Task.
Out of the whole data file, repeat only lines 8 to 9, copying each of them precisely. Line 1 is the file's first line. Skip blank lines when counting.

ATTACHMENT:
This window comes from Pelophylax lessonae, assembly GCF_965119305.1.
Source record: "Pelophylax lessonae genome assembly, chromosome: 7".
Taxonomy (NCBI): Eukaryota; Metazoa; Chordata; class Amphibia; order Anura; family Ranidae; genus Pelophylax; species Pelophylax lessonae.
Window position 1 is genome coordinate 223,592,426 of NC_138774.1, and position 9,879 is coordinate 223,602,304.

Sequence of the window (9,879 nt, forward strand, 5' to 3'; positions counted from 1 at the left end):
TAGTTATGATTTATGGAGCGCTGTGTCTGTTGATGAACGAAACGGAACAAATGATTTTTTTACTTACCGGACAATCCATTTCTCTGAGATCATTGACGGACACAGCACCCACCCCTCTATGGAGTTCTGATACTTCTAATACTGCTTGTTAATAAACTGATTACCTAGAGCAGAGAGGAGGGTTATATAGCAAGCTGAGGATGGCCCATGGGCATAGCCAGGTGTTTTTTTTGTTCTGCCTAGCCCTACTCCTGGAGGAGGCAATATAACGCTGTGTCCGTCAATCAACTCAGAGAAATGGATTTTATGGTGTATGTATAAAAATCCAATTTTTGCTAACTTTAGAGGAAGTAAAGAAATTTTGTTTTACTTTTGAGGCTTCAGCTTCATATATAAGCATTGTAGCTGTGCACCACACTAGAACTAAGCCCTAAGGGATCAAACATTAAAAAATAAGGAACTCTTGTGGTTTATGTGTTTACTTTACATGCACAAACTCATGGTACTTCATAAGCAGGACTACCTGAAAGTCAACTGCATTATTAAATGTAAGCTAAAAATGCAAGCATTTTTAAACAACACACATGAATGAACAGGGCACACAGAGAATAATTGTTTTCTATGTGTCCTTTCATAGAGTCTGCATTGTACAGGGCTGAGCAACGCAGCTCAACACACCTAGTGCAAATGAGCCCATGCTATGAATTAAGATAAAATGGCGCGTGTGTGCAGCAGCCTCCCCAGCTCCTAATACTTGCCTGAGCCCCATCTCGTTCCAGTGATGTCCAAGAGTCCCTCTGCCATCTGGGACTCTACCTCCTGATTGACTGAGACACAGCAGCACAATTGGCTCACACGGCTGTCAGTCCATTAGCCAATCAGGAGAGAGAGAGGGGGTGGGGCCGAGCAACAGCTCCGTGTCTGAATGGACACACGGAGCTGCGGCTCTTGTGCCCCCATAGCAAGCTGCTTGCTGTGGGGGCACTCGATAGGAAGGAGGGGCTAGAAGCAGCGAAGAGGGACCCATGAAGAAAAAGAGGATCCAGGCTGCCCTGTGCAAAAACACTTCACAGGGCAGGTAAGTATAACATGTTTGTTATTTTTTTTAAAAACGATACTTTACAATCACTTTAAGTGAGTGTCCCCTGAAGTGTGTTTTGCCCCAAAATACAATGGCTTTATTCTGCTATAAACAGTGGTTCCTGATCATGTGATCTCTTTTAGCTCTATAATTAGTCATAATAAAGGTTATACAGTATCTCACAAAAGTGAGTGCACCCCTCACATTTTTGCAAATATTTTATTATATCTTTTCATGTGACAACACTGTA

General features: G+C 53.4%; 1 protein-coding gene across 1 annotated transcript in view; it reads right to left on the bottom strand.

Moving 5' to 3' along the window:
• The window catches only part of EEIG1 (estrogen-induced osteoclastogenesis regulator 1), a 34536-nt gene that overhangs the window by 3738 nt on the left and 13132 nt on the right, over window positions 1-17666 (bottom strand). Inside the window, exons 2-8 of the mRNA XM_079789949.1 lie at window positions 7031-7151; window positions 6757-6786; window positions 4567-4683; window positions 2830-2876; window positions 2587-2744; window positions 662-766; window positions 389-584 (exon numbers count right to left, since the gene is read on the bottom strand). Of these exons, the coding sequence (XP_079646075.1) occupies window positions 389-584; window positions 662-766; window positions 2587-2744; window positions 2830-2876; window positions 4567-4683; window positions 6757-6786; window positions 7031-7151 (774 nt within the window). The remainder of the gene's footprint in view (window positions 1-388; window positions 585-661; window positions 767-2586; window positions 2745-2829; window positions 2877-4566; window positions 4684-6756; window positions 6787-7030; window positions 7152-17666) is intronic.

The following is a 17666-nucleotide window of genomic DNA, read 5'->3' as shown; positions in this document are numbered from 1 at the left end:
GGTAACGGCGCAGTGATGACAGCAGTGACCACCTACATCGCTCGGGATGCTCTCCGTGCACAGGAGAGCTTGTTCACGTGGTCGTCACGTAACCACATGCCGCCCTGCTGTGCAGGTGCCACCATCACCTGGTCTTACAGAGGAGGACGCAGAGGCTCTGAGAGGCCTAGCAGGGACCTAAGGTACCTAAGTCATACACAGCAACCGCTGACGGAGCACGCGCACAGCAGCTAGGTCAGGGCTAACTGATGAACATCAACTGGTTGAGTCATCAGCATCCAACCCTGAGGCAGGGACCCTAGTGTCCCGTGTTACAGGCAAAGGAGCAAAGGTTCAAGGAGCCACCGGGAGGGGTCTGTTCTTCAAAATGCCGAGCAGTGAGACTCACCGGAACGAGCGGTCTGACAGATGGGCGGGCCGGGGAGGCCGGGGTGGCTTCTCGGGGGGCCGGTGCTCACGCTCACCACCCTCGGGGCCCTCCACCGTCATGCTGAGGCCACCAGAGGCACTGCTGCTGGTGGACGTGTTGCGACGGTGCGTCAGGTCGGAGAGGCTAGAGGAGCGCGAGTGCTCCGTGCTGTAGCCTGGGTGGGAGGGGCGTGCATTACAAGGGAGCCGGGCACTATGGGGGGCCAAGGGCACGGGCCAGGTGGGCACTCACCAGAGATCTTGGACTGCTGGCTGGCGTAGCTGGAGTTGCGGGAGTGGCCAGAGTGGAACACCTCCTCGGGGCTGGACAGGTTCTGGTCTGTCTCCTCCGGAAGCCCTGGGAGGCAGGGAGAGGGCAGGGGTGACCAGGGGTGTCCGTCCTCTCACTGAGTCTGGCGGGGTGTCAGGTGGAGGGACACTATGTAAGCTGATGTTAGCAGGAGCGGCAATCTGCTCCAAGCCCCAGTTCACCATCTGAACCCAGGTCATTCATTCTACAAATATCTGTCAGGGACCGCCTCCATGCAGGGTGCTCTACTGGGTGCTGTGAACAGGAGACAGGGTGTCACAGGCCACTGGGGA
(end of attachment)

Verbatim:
Moving 5' to 3' along the window:
• The window catches only part of EEIG1 (estrogen-induced osteoclastogenesis regulator 1), a 34536-nt gene that overhangs the window by 3738 nt on the left and 13132 nt on the right, over window positions 1-17666 (bottom strand). Inside the window, exons 2-8 of the mRNA XM_079789949.1 lie at window positions 7031-7151; window positions 6757-6786; window positions 4567-4683; window positions 2830-2876; window positions 2587-2744; window positions 662-766; window positions 389-584 (exon numbers count right to left, since the gene is read on the bottom strand). Of these exons, the coding sequence (XP_079646075.1) occupies window positions 389-584; window positions 662-766; window positions 2587-2744; window positions 2830-2876; window positions 4567-4683; window positions 6757-6786; window positions 7031-7151 (774 nt within the window). The remainder of the gene's footprint in view (window positions 1-388; window positions 585-661; window positions 767-2586; window positions 2745-2829; window positions 2877-4566; window positions 4684-6756; window positions 6787-7030; window positions 7152-17666) is intronic.